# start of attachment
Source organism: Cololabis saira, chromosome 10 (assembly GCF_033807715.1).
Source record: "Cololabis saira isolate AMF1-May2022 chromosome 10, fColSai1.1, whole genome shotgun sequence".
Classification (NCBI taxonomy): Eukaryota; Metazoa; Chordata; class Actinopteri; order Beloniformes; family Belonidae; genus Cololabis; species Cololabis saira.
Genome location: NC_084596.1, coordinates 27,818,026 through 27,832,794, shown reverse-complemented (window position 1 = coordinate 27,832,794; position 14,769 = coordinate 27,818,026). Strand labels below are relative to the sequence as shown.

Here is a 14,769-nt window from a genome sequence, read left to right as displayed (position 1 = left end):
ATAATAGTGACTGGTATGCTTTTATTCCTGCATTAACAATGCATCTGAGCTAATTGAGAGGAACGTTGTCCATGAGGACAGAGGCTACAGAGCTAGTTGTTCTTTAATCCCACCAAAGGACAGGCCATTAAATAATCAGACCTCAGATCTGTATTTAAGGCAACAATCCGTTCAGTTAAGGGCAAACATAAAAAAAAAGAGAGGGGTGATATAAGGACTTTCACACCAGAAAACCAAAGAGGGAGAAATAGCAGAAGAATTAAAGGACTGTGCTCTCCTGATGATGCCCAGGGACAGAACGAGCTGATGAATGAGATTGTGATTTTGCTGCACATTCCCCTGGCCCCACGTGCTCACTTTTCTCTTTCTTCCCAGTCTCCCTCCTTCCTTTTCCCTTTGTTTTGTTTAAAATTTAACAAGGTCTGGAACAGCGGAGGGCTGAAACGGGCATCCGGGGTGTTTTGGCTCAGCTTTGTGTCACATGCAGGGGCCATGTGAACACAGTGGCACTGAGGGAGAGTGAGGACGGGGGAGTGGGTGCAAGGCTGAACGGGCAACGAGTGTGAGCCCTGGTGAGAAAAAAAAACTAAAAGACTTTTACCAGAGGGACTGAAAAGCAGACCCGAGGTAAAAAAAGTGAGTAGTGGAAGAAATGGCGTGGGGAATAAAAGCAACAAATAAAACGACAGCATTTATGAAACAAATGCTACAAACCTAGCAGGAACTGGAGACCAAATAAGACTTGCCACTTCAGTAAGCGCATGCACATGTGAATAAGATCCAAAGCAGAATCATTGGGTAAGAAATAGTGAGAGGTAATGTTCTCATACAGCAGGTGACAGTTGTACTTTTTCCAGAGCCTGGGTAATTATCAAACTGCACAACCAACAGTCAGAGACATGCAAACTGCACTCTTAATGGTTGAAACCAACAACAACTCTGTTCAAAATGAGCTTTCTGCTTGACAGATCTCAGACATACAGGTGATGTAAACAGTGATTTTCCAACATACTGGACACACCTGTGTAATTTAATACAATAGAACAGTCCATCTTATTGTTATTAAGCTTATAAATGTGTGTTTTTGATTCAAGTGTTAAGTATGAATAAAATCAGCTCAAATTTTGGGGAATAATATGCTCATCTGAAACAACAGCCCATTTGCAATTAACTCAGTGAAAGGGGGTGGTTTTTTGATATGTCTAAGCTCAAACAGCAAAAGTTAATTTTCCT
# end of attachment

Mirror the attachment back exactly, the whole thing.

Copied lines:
Source organism: Cololabis saira, chromosome 10 (assembly GCF_033807715.1).
Source record: "Cololabis saira isolate AMF1-May2022 chromosome 10, fColSai1.1, whole genome shotgun sequence".
Classification (NCBI taxonomy): Eukaryota; Metazoa; Chordata; class Actinopteri; order Beloniformes; family Belonidae; genus Cololabis; species Cololabis saira.
Genome location: NC_084596.1, coordinates 27,818,026 through 27,832,794, shown reverse-complemented (window position 1 = coordinate 27,832,794; position 14,769 = coordinate 27,818,026). Strand labels below are relative to the sequence as shown.

Here is a 14,769-nt window from a genome sequence, read left to right as displayed (position 1 = left end):
ATAATAGTGACTGGTATGCTTTTATTCCTGCATTAACAATGCATCTGAGCTAATTGAGAGGAACGTTGTCCATGAGGACAGAGGCTACAGAGCTAGTTGTTCTTTAATCCCACCAAAGGACAGGCCATTAAATAATCAGACCTCAGATCTGTATTTAAGGCAACAATCCGTTCAGTTAAGGGCAAACATAAAAAAAAAGAGAGGGGTGATATAAGGACTTTCACACCAGAAAACCAAAGAGGGAGAAATAGCAGAAGAATTAAAGGACTGTGCTCTCCTGATGATGCCCAGGGACAGAACGAGCTGATGAATGAGATTGTGATTTTGCTGCACATTCCCCTGGCCCCACGTGCTCACTTTTCTCTTTCTTCCCAGTCTCCCTCCTTCCTTTTCCCTTTGTTTTGTTTAAAATTTAACAAGGTCTGGAACAGCGGAGGGCTGAAACGGGCATCCGGGGTGTTTTGGCTCAGCTTTGTGTCACATGCAGGGGCCATGTGAACACAGTGGCACTGAGGGAGAGTGAGGACGGGGGAGTGGGTGCAAGGCTGAACGGGCAACGAGTGTGAGCCCTGGTGAGAAAAAAAAACTAAAAGACTTTTACCAGAGGGACTGAAAAGCAGACCCGAGGTAAAAAAAGTGAGTAGTGGAAGAAATGGCGTGGGGAATAAAAGCAACAAATAAAACGACAGCATTTATGAAACAAATGCTACAAACCTAGCAGGAACTGGAGACCAAATAAGACTTGCCACTTCAGTAAGCGCATGCACATGTGAATAAGATCCAAAGCAGAATCATTGGGTAAGAAATAGTGAGAGGTAATGTTCTCATACAGCAGGTGACAGTTGTACTTTTTCCAGAGCCTGGGTAATTATCAAACTGCACAACCAACAGTCAGAGACATGCAAACTGCACTCTTAATGGTTGAAACCAACAACAACTCTGTTCAAAATGAGCTTTCTGCTTGACAGATCTCAGACATACAGGTGATGTAAACAGTGATTTTCCAACATACTGGACACACCTGTGTAATTTAATACAATAGAACAGTCCATCTTATTGTTATTAAGCTTATAAATGTGTGTTTTTGATTCAAGTGTTAAGTATGAATAAAATCAGCTCAAATTTTGGGGAATAATATGCTCATCTGAAACAACAGCCCATTTGCAATTAACTCAGTGAAAGGGGGTGGTTTTTTGATATGTCTAAGCTCAAACAGCAAAAGTTAATTTTCCT